Acute effects of THC can be severe but are usually short-lived and temporary. Current literature documents THC's "temporary" effect on health, suggesting that once the use of marijuana ceases, a rapid recovery from the drug's effects typically occurs.
However, equating "temporary" with "benign" (harmless) would be misleading because some of marijuana's so-called temporary effects can last a lifetime. For example, studies have shown that driving while high can increase the possibility of a motor vehicle accident. In this case, the consequences of marijuana's short-term effects (impaired attention, motor skills, and reaction times) might quickly transform "temporary" to "permanent."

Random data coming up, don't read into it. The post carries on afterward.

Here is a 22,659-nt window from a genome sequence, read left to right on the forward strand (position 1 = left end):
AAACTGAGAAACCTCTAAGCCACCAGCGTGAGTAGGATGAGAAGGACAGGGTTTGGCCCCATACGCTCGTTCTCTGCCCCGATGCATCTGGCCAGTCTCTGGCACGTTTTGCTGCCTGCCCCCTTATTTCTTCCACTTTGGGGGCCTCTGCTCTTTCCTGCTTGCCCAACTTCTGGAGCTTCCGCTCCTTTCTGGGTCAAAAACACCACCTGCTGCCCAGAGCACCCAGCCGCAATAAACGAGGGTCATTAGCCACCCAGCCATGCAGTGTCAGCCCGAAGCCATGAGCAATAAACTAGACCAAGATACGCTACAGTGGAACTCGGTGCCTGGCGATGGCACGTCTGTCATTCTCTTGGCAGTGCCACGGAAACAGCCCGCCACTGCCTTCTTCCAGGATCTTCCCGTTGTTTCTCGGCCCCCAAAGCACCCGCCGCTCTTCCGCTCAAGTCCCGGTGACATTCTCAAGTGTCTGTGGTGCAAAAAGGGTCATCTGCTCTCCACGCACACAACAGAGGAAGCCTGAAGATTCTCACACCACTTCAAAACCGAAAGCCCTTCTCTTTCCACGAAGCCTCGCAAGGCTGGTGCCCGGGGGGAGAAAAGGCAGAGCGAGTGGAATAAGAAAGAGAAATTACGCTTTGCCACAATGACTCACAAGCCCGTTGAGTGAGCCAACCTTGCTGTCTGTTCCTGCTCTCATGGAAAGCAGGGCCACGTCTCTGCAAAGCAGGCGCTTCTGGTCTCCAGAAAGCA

Chronic effects are frequent, habitual, and long-term. Investigators are also very interested in the chronic health effects of marijuana and THC and their influence on the lives of teenagers. The scientific literature discusses health effects of marijuana on bodily systems.
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